The combination of independence and Brexit is set to reduce Scotland’s income per capita by between 6.3% and 8.7% in the long run, according to a study from the London School of Economics (LSE)
The economic hit from the two events is equivalent to an income loss of between £2,000 and £2,800 per person every year.
The research analyses the impact on Scotland’s economy of potential changes in trade barriers resulting from Brexit and Scottish independence.
It finds that the economic costs of independence are two to three times greater than the impact of Brexit. The report concludes that the loses from independence are similar regardless of whether an independent Scotland rejoins the EU or maintains a common economic market with the UK.
The report suggests independence would hit the Scottish economy harder than Brexit because Scotland’s trade with the rest of the UK is about four times larger than its trade with the EU. This large difference means that creating a border within the UK would be more costly than the increase in UK-EU trade costs due to Brexit.
The report also shows that there is around six times more trade between Scotland and the rest of the UK than predicted by the standard gravity model of international trade, highlighting the trade benefits from being part of a United Kingdom.
Hanwei Huang, assistant professor at the City University of Hong Kong and one of the authors, said: ‘This analysis shows that, at least from a trade perspective, independence would leave Scotland considerably poorer than staying in the United Kingdom.
‘While many considerations will play a role in shaping the outcome of a second referendum, voters need to know what the likely costs and benefits of each course will be. This briefing contributes to that knowledge.’
Thomas Sampson, associate professor of economics at LSE, said: ‘We find that the costs of independence to the Scottish economy are likely to be two to three times greater than the costs of Brexit. Moreover, rejoining the EU following independence would do little to mitigate these costs, and in the short run would probably lead to greater economic losses than maintaining a common economic market with the rest of the UK.’
The estimates reflect the long-run effects of Brexit and independence, and it could take a generation or more for the full effects to materialise. The report focuses on trade costs and does not study other economic consequences of independence, such as changes in fiscal arrangements or Scotland’s currency.
The Scottish Parliament has been warned that, in the first month post-Brexit, Scottish companies are already experiencing severe problems with trading with the EU.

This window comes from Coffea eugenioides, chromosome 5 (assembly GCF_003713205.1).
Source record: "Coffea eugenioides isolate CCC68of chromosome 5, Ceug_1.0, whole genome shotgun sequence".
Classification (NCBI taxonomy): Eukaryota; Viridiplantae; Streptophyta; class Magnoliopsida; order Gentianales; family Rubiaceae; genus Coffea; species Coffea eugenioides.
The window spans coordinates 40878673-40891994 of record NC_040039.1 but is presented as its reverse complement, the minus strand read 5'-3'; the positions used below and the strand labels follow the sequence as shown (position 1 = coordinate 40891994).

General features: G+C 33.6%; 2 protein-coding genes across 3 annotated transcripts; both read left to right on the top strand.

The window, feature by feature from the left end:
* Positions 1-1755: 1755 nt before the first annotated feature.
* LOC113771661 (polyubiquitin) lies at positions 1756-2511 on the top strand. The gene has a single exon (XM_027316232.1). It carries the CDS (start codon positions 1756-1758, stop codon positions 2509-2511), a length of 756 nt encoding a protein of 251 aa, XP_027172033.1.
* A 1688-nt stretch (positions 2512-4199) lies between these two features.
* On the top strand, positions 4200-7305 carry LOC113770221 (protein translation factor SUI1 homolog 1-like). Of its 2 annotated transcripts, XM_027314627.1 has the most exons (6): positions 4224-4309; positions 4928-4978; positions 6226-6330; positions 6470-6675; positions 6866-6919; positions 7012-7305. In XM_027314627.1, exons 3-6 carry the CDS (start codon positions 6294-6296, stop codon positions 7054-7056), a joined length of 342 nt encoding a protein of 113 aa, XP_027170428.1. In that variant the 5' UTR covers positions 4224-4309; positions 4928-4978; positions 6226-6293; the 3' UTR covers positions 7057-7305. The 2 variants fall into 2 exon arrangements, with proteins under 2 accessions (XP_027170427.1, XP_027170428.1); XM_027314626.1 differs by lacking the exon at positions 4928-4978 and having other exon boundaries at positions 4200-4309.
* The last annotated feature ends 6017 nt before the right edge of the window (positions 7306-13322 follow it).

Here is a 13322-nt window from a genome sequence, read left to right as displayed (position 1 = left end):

In a statement, Europe and external affairs secretary Michael Russell, said: ‘It is an incontrovertible fact that four weeks into the new trading arrangements, the problems for businesses are not diminishing, but multiplying and spreading across different sectors of the economy.
‘The disruption to the seafood sector has resulted in the damaging delays, huge costs and devastating losses which we feared would be the outcome of becoming an EU third country and dealing with new and untested processes.
“Unfortunately it is not just the fishing part of the food industry that is being impacted. A whole new category of prohibited and restricted goods has been created meaning Scottish exporters can no longer trade their produce freely with the EU.’
The Scottish Government has announced a £7.75m funding package of support for fishermen, seafood businesses and ports and harbours threatened by the ongoing effects of coronavirus and EU exit.
Estimates suggest as much as £1m a day is being lost by the seafood industry because of delays with IT systems and the paperwork needed for export, meaning perishable produce is being wasted. There is an estimated £11m of losses to Scottish seed potato farmers who will no longer be able to export to Europe.
Russell also pointed to significantly reduced freight flows across the Channel with evidence hauliers are avoiding the UK altogether to avoid delays and complicated paperwork, and the UK Government’s own reasonable worst case scenario which predicts 142,000 tons of perishable goods including food, feed and drink could be wasted over the next six months because of Brexit border disruption.
Russell said: ‘Even the UK government has now admitted that these are not “teething issues” – they are a permanent exclusion from the single market that leaves many businesses in Scotland toothless in a competitive modern economy.
‘The Scottish Government will of course continue to do everything in our power to mitigate the impacts of Brexit on this country, its businesses and its communities. Far from being over, the problems created by Brexit are getting worse and we face more difficult times ahead.’